How do the Virginia courts handle parental relocations?

On Behalf of | Apr 9, 2024 | Child custody

Sharing custody after a divorce or separation can be a challenging undertaking. Some people find it very difficult to co-parent without conflict. Others simply struggle to adjust to the limits on their time with their children. Parents who keep the focus on their children may have an easier time adjusting to shared custody arrangements after a Virginia divorce.

Although conflict tends to diminish over time as everyone acclimates to the new arrangements, sometimes new issues arise that affect co-parenting relationships. One parent may desire to move with the children. New romantic relationships, job offers or family connections elsewhere could motivate a move. The goal might be to move across the state or perhaps to leave Virginia entirely.

If the parents do not agree about the relocation, then the matter may go to the family courts. How do Virginia family judges handle contested relocation cases?

The courts can’t prevent a move

Contrary to what people sometimes think, family law judges in Virginia cannot prevent a parent from moving simply because they share custody of their children. However, a judge can decline to allow the children to relocate with one parent.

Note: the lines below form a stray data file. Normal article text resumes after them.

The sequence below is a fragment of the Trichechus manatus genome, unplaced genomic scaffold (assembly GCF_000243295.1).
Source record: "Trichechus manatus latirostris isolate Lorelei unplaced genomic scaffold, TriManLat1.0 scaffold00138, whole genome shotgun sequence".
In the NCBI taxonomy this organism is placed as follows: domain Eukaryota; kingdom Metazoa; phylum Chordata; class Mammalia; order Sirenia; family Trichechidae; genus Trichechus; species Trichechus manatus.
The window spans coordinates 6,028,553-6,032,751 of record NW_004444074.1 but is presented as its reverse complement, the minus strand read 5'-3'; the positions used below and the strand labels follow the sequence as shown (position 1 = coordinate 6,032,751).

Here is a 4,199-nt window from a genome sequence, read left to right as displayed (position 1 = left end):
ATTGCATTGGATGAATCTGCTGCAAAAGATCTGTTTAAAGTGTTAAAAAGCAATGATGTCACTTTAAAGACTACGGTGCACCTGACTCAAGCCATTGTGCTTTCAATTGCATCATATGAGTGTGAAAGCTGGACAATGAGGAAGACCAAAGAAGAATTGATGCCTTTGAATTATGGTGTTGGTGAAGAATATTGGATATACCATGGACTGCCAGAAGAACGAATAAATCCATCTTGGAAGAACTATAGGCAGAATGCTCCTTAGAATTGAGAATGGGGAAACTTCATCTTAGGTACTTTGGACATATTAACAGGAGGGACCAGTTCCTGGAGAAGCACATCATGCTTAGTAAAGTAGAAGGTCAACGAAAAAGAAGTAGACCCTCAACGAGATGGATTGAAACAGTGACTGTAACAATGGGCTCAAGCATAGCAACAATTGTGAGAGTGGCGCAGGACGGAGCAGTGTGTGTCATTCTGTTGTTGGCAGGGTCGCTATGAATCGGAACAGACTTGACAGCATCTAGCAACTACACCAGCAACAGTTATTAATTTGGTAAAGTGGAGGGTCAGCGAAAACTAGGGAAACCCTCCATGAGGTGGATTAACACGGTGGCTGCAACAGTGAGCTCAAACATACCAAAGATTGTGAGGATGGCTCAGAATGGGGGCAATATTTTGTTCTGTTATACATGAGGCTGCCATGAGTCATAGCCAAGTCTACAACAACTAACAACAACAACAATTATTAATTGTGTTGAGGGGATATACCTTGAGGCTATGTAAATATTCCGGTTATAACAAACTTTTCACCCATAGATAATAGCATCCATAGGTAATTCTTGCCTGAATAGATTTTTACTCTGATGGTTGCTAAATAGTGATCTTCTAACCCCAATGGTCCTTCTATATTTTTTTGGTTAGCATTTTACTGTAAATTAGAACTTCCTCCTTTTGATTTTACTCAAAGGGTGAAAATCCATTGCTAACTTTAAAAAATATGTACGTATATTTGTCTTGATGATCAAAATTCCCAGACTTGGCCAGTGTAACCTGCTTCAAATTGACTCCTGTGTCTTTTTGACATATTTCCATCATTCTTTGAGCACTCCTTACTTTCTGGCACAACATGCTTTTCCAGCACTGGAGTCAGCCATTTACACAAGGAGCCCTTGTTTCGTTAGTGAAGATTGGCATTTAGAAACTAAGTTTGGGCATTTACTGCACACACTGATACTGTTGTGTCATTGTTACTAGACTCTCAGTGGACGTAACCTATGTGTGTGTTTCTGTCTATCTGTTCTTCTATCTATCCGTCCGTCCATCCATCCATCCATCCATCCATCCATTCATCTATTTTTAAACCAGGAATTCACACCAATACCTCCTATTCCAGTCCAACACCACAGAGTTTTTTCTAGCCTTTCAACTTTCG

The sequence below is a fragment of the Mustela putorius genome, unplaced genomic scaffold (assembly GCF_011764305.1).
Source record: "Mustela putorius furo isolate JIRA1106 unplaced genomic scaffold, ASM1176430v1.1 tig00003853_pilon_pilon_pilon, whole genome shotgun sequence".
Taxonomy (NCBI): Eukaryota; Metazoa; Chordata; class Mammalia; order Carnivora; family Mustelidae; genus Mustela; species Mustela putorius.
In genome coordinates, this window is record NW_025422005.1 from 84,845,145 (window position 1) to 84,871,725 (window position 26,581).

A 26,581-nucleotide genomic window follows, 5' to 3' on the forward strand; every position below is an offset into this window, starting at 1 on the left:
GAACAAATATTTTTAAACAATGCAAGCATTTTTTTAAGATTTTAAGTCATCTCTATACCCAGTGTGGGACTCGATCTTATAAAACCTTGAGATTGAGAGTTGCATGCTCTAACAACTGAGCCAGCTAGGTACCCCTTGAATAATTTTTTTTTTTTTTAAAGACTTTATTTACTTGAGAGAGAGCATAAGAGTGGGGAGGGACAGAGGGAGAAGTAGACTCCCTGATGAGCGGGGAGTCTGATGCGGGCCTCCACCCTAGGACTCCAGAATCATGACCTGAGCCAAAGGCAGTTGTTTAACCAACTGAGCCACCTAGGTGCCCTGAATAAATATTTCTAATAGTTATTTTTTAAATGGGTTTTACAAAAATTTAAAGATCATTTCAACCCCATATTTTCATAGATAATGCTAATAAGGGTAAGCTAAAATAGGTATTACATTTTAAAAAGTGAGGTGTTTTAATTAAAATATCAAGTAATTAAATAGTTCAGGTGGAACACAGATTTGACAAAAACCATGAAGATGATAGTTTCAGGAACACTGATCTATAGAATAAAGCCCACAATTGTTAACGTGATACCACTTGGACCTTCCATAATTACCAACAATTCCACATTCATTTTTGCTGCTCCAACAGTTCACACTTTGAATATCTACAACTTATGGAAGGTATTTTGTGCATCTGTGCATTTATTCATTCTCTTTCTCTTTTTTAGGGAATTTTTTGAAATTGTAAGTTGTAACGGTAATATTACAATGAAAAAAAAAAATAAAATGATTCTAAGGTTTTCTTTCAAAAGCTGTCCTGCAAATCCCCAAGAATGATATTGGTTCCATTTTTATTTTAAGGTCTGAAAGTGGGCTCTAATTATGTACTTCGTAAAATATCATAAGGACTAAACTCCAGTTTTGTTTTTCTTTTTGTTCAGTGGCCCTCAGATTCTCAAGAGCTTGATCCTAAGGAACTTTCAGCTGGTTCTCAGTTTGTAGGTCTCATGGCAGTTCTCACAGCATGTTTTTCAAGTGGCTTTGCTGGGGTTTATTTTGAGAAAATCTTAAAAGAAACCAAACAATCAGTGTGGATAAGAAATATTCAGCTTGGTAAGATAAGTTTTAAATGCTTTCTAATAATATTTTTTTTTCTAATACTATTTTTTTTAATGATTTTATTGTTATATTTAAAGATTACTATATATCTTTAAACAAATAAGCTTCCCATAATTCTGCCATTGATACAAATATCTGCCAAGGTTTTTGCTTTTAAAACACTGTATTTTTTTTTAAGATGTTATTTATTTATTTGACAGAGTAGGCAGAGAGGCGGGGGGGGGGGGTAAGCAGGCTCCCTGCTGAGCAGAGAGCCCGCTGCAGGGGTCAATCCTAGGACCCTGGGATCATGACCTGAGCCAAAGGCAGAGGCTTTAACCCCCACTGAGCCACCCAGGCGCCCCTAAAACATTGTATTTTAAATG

Any parent intending to move must provide the courts and their co-parent with at least 30 days advance notice of their plan. If the parents do not both agree on how to adjust the custody arrangement to accommodate the relocation request, then the judge hearing the case must determine if the move might be in the best interests of the children.

Factors ranging from the ability to maintain the relationship with the other parent to the proximity of family and the schools available can influence a judge’s decision. If they do allow one parent to relocate with the children, they may make other significant changes to the division of parenting time to make the final arrangements as fair and balanced as possible.

A parent proposing a relocation or responding to a request from a co-parent can develop their case in court based on the best interests of the children. Doing so might increase their chances of a favorable determination.

Understanding how judges respond to relocation requests where parents do not agree about a move can help co-parents better prepare for a custody modification hearing. Parents who are proactive about asserting their rights can respond appropriately to matters that could affect their relationship with their children.